IOWA CITY, Iowa — University of Iowa head football coach Kirk Ferentz held a press conference Thursday to discuss how the Hawkeyes are addressing what he called "racial disaparities" within the program.
Hawkeyes Kaevon Merriweather, Ivory Kelly-Martin and Keith Duncan joined Ferentz at the press conference.
Strength and conditioning coach Chris Doyle was placed on administrative leave after many former black football players at the school described what they called "racial disparities" in the program.
Ferentz declined to officially comment on Doyle "out of respect for the process," but said he believed putting him in the locker room wasn't a workable environment for anyone involved.
Kelly-Martin told press he felt the toxicity some of his former teammates felt, saying it felt like "walking on eggshells." He says there was always a pressure to watch their backs, and that players often felt they couldn't voice their opinions or be themselves in the locker room.
Kelly-Martin said he believes everything that's going on in the country right now, from the killing to George Floyd to the people's response, has provided a change of mindset within the Iowa football program and across the nation.
Ferentz also said that anyone who leaves the university with bad experience in the football program is not only a failure on the program's part, but a failure on his part as the team's head coach.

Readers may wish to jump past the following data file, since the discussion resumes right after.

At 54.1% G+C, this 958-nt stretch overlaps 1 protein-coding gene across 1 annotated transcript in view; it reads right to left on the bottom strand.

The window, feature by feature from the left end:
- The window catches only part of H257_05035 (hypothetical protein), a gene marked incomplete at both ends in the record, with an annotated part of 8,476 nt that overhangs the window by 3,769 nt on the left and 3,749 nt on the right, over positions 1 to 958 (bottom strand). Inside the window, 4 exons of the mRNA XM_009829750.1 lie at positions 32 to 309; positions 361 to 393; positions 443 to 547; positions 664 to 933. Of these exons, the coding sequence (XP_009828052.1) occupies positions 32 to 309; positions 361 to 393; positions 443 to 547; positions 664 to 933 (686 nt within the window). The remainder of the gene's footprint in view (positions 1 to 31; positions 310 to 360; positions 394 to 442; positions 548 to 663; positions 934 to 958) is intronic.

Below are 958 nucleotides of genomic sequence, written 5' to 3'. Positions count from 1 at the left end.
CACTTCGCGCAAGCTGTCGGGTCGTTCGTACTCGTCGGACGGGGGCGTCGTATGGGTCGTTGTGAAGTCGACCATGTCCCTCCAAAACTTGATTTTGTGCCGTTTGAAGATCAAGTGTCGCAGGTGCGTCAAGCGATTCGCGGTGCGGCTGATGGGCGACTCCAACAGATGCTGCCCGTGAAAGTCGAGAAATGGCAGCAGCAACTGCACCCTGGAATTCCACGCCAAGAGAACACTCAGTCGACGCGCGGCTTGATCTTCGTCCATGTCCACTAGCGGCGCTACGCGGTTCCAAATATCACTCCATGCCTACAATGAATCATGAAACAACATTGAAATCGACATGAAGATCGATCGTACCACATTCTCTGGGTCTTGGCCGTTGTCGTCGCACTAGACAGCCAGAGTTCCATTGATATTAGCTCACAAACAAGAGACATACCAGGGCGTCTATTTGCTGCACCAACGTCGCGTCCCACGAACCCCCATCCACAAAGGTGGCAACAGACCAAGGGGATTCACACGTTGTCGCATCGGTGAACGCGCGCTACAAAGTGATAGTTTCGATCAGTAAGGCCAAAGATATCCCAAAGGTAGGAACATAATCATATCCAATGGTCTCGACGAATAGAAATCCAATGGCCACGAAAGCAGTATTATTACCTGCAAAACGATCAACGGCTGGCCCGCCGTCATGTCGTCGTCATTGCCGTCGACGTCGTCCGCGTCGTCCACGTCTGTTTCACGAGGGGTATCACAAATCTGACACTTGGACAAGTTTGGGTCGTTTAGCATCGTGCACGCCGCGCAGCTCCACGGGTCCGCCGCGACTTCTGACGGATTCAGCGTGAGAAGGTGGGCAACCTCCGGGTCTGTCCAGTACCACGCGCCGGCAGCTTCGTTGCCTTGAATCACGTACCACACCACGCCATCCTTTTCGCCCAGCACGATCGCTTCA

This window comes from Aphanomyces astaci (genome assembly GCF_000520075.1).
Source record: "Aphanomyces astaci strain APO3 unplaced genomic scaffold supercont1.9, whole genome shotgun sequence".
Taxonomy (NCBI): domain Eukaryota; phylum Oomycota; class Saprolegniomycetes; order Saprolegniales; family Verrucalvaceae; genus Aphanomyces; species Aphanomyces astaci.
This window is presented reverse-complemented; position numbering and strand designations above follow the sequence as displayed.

Duncan said it's unfair to place all the blame on Ferentz for anything that happens. He believes the players can also be doing more to speak up and stop bad things from happening, because they make up the vast majority of the program.
Merriweather said any step or movement they decide to make as a team, such as kneeling for the national anthem, is expected to be accepted by the fan base.
Ferentz said he and the players will be together for any decision they make regarding the national anthem, regardless of what the public thinks.
The team held a pair of meetings on Monday and Tuesday regarding the racial disparities within the program. Duncan has been a Hawkeye for four years, and he says the locker room is more connected now after the meetings than it's ever been in his time there.
The Hawkeyes also announced an advisory committee that will "share without judgement" to listen to current and former players and examine the program's conduct and policies.
11 former players from over the last 20 years and beyond will make up that advisory committee. Those 11 have been determined, but their names have not been released yet. Ferentz said they're working on getting the list out to the public as soon as possible.